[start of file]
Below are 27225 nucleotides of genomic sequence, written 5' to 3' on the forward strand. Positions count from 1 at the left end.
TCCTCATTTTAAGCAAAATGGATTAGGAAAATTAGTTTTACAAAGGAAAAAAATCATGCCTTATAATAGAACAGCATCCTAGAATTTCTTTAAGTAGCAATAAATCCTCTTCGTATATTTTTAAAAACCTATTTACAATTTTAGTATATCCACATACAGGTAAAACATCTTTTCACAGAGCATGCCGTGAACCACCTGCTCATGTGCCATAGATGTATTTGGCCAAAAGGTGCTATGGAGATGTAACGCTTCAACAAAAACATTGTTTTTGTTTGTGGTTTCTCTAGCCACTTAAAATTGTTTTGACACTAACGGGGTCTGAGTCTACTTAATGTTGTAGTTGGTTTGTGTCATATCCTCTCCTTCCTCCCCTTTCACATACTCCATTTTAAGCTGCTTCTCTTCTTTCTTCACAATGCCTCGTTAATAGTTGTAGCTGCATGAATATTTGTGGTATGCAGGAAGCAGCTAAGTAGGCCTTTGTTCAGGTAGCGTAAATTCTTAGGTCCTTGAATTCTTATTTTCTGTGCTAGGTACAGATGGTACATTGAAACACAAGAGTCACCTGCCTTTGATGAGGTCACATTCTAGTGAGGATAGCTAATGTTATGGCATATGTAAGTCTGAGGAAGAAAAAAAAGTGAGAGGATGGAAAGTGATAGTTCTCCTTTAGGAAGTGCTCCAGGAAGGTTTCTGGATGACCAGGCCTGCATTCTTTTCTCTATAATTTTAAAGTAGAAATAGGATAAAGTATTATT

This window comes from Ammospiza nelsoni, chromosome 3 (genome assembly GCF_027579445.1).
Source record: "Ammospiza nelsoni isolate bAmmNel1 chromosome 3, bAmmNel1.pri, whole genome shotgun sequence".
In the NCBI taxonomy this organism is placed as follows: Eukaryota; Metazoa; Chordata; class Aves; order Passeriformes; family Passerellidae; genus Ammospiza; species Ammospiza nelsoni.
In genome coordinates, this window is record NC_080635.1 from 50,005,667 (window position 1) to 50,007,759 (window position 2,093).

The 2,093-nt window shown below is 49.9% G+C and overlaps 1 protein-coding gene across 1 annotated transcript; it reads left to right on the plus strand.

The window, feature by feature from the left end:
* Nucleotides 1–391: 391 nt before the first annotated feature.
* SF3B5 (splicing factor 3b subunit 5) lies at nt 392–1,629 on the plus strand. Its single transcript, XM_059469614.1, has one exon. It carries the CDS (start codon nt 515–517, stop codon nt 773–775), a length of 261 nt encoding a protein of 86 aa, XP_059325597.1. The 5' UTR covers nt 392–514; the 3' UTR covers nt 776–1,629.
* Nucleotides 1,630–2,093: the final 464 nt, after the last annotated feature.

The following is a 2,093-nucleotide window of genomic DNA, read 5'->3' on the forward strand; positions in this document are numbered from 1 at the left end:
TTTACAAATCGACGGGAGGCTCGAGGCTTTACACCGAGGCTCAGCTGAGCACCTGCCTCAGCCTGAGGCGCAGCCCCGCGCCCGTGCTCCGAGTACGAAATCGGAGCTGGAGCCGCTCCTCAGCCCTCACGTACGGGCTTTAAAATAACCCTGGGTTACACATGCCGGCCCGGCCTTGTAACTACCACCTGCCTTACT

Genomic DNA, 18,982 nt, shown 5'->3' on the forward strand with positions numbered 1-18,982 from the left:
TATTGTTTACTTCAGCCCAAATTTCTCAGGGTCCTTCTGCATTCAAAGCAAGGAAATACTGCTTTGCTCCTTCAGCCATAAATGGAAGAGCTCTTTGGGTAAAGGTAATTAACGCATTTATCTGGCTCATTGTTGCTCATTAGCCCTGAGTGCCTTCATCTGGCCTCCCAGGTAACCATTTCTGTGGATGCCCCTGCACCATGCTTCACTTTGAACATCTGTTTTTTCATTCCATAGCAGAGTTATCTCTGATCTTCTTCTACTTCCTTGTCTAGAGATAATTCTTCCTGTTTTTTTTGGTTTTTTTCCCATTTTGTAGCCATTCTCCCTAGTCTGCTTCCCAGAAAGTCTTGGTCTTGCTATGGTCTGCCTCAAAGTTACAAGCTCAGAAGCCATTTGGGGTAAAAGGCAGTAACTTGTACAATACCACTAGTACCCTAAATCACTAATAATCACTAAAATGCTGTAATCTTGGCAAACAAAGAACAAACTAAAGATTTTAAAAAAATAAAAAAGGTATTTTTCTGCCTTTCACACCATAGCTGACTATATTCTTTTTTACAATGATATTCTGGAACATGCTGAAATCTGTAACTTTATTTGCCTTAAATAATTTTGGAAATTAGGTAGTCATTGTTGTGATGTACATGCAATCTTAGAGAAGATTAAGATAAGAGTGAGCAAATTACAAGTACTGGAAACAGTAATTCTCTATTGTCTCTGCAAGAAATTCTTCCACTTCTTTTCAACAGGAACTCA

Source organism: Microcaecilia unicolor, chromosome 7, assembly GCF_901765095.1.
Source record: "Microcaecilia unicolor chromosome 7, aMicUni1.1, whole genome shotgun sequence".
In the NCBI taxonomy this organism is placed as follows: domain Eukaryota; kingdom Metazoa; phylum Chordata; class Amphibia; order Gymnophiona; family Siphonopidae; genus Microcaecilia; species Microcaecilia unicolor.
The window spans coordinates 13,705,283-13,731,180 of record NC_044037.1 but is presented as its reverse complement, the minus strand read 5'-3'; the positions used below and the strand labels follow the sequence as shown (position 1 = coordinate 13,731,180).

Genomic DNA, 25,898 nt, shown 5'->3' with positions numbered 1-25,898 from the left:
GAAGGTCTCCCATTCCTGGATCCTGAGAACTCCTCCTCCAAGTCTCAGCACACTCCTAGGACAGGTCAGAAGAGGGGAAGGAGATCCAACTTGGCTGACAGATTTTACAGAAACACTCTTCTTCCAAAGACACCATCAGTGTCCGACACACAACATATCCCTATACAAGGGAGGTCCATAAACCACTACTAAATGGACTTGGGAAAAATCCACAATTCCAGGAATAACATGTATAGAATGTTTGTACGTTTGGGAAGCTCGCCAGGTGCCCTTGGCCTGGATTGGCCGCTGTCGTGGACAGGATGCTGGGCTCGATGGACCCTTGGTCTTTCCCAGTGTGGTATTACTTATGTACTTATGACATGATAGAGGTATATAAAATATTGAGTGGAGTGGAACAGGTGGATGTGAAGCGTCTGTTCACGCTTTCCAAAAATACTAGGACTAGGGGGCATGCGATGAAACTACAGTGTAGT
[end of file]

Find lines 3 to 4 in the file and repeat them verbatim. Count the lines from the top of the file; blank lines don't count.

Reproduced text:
This window comes from Ammospiza nelsoni, chromosome 3 (genome assembly GCF_027579445.1).
Source record: "Ammospiza nelsoni isolate bAmmNel1 chromosome 3, bAmmNel1.pri, whole genome shotgun sequence".